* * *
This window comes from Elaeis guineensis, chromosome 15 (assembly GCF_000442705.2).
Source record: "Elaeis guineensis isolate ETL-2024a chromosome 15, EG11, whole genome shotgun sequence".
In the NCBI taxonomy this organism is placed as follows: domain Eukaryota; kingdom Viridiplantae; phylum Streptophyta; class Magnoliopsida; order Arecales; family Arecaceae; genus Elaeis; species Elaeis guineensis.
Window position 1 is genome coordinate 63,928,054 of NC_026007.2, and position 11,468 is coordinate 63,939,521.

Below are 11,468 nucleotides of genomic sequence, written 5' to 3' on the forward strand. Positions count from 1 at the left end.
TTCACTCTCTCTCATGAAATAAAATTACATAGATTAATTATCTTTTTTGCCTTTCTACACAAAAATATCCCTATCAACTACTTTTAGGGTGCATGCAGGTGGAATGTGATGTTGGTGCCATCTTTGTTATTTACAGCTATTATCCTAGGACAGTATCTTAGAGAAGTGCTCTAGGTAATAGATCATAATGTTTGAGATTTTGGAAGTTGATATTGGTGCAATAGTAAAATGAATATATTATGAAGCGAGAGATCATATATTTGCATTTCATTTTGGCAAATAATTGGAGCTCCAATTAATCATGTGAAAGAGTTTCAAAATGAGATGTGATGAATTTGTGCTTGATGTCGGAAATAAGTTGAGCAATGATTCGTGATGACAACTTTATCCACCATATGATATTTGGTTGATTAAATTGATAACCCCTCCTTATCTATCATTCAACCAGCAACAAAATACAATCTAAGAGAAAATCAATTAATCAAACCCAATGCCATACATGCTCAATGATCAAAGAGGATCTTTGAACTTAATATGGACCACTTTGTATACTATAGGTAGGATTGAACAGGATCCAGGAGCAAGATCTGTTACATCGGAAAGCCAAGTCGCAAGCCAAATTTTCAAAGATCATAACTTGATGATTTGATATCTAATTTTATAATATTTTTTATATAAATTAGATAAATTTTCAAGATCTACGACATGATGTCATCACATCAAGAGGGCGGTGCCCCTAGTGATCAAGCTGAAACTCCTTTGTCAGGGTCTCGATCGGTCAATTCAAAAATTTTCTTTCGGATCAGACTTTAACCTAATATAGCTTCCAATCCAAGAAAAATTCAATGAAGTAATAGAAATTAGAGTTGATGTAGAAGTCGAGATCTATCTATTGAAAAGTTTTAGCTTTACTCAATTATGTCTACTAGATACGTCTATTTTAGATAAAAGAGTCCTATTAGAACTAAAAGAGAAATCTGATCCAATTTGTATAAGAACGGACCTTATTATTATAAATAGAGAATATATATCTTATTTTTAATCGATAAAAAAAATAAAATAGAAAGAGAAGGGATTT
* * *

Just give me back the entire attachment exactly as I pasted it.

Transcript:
This window comes from Elaeis guineensis, chromosome 15 (assembly GCF_000442705.2).
Source record: "Elaeis guineensis isolate ETL-2024a chromosome 15, EG11, whole genome shotgun sequence".
In the NCBI taxonomy this organism is placed as follows: domain Eukaryota; kingdom Viridiplantae; phylum Streptophyta; class Magnoliopsida; order Arecales; family Arecaceae; genus Elaeis; species Elaeis guineensis.
Window position 1 is genome coordinate 63,928,054 of NC_026007.2, and position 11,468 is coordinate 63,939,521.

Below are 11,468 nucleotides of genomic sequence, written 5' to 3' on the forward strand. Positions count from 1 at the left end.
TTCACTCTCTCTCATGAAATAAAATTACATAGATTAATTATCTTTTTTGCCTTTCTACACAAAAATATCCCTATCAACTACTTTTAGGGTGCATGCAGGTGGAATGTGATGTTGGTGCCATCTTTGTTATTTACAGCTATTATCCTAGGACAGTATCTTAGAGAAGTGCTCTAGGTAATAGATCATAATGTTTGAGATTTTGGAAGTTGATATTGGTGCAATAGTAAAATGAATATATTATGAAGCGAGAGATCATATATTTGCATTTCATTTTGGCAAATAATTGGAGCTCCAATTAATCATGTGAAAGAGTTTCAAAATGAGATGTGATGAATTTGTGCTTGATGTCGGAAATAAGTTGAGCAATGATTCGTGATGACAACTTTATCCACCATATGATATTTGGTTGATTAAATTGATAACCCCTCCTTATCTATCATTCAACCAGCAACAAAATACAATCTAAGAGAAAATCAATTAATCAAACCCAATGCCATACATGCTCAATGATCAAAGAGGATCTTTGAACTTAATATGGACCACTTTGTATACTATAGGTAGGATTGAACAGGATCCAGGAGCAAGATCTGTTACATCGGAAAGCCAAGTCGCAAGCCAAATTTTCAAAGATCATAACTTGATGATTTGATATCTAATTTTATAATATTTTTTATATAAATTAGATAAATTTTCAAGATCTACGACATGATGTCATCACATCAAGAGGGCGGTGCCCCTAGTGATCAAGCTGAAACTCCTTTGTCAGGGTCTCGATCGGTCAATTCAAAAATTTTCTTTCGGATCAGACTTTAACCTAATATAGCTTCCAATCCAAGAAAAATTCAATGAAGTAATAGAAATTAGAGTTGATGTAGAAGTCGAGATCTATCTATTGAAAAGTTTTAGCTTTACTCAATTATGTCTACTAGATACGTCTATTTTAGATAAAAGAGTCCTATTAGAACTAAAAGAGAAATCTGATCCAATTTGTATAAGAACGGACCTTATTATTATAAATAGAGAATATATATCTTATTTTTAATCGATAAAAAAAATAAAATAGAAAGAGAAGGGATTT